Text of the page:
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She took a breath, screwing up her courage. “Was he the one?”


“Lev is…” Sara searched for the words, wishing she could do this through her aunt Bella. Her mother’s eyes pierced her like needles. “Lev has red hair.”

“Are you a doctor?” Cathy asked sharply.

“Well, ye-”

“Did you go to medical school?”


“Then you should know something about genetics.” Cathy was angrier than Sara had seen her mother in a long time. “Did you even stop to think how your father would feel if he thought you thought even for a minute-” She stopped, obviously trying to control her fury. “I told you at the time, Sara. I told you it was purely emotional. It was never physical.”

“I know.”

“Have I ever lied to you in my life?”

“No, Mama.”

“It would break your father’s heart if he knew…” She had been pointing her finger at Sara, but she dropped her hand. “Sometimes I wonder if you have a brain in your head.” She turned back around to the stove, picking up the fork.

Sara took the rebuff as well as she could, keenly aware that her mother had not really answered her question. Unable to stop herself, she repeated, “Lev has red hair.”

Cathy dropped the fork, turning back around. “So did his mother, you idiot!”

Tessa entered the kitchen, a thick book in her hands. “Whose mother?”

Cathy reined herself in. “Never you mind.”

“Are you making pancakes?” Tessa asked, dropping the book on the table. Sara read the title: The Complete Works of Dylan Thomas.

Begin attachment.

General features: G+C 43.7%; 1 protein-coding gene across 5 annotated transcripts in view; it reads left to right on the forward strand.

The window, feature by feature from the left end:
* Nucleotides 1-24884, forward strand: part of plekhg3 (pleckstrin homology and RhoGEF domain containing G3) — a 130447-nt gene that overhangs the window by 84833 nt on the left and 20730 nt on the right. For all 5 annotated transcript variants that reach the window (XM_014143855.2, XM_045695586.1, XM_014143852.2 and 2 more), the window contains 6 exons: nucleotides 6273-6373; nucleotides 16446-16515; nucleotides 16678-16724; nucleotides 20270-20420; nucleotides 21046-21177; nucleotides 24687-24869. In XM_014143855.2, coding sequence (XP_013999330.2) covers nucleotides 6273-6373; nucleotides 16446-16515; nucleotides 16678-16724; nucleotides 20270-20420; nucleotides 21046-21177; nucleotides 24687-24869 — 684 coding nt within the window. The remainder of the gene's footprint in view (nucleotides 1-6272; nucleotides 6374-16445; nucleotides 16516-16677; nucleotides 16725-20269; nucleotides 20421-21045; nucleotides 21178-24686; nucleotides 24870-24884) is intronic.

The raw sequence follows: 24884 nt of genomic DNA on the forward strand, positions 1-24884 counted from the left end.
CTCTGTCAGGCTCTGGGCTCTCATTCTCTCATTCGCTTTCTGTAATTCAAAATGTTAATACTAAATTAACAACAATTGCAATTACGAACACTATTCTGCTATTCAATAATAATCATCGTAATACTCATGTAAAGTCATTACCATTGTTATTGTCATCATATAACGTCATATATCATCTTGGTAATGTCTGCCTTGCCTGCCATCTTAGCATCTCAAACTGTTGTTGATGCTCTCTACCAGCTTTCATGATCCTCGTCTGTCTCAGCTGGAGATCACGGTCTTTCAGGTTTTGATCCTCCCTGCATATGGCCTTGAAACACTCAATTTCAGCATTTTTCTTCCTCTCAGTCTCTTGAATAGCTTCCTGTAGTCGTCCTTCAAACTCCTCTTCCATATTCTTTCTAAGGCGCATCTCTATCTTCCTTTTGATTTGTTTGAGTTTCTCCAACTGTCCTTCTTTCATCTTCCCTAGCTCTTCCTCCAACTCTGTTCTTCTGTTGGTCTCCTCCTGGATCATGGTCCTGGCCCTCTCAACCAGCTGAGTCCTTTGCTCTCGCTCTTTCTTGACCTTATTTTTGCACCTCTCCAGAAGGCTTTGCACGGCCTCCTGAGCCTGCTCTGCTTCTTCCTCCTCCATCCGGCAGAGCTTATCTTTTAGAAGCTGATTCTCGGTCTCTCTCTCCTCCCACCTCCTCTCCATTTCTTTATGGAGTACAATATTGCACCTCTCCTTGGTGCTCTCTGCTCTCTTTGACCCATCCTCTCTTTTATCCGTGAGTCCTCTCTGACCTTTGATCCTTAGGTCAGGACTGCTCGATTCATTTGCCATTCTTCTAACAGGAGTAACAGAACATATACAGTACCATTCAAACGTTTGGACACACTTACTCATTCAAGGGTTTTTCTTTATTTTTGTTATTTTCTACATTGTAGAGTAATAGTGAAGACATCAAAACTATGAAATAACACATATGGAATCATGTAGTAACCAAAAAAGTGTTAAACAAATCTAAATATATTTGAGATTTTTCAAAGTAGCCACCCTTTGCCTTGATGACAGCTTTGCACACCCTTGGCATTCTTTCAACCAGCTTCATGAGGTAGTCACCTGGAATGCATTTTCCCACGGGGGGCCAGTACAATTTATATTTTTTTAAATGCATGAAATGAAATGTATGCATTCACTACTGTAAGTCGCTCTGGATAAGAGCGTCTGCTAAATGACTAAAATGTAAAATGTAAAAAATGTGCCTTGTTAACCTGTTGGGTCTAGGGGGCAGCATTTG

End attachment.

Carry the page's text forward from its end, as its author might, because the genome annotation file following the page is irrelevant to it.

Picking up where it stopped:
“No,” Cathy mocked. “I’m turning water into wine.”

Tessa shot a look at Sara. Sara shrugged, as if she wasn’t the cause of her mother’s fury.

“Breakfast will be ready in a few minutes,” Cathy informed them. “Set the table.”

Tessa stood in place. “I actually had plans this morning.”

“Plans to do what?” Cathy asked.

“I told Lev I’d come by the church,” she said, and Sara bit her tongue not to say anything.

Tessa saw the effort and defended, “This is a hard time for all of them.”

Sara nodded, but Cathy’s back was straight as an arrow, her disapproval as obvious as a flashing light.

Tessa tried to tread carefully. “They’re not all bad people just because of what Paul did.”

“I didn’t say they were.” Cathy provided, “Thomas Ward is one of the most upstanding men I have ever met.” She glared at Sara, daring her to say something.

Tessa apologized, “I’m sorry I’m not going to your church, I just-”

Cathy snapped, “I know exactly why you’re going over there, missy.”

Tessa raised her eyebrows at Sara, but Sara could only shrug again, glad her mother was taking up the fight.

“That is a house of worship.” Cathy pointed her finger at Tessa this time. “Church is not just another place to get laid.”

Tessa barked a laugh, then stopped when she saw that her mother was serious. “It’s not that,” she defended. “I like being there.”

“You like Leviticus Ward.”

“Well,” Tessa allowed, a smile curling her lips. “Yeah, but I like being at the church, too.”

Cathy tucked her hands into her hips, looking back and forth between her two daughters as if she didn’t know what to do with them.

Tessa said, “I’m serious, Mama. I want to be there. Not just for Lev. For me.”

Despite her feelings on the subject, Sara backed her up. “She’s telling the truth.”

Cathy pressed her lips together, and for a moment Sara thought she might cry. She had always known that religion was important to her mother, but Cathy had never forced it down their throats. She wanted her children to choose spirituality of their own accord, and Sara could see now how happy she was that Tessa had come around. For a brief moment, Sara felt jealous that she couldn’t do the same.

“Breakfast ready?” Eddie bellowed, the front door slamming behind him.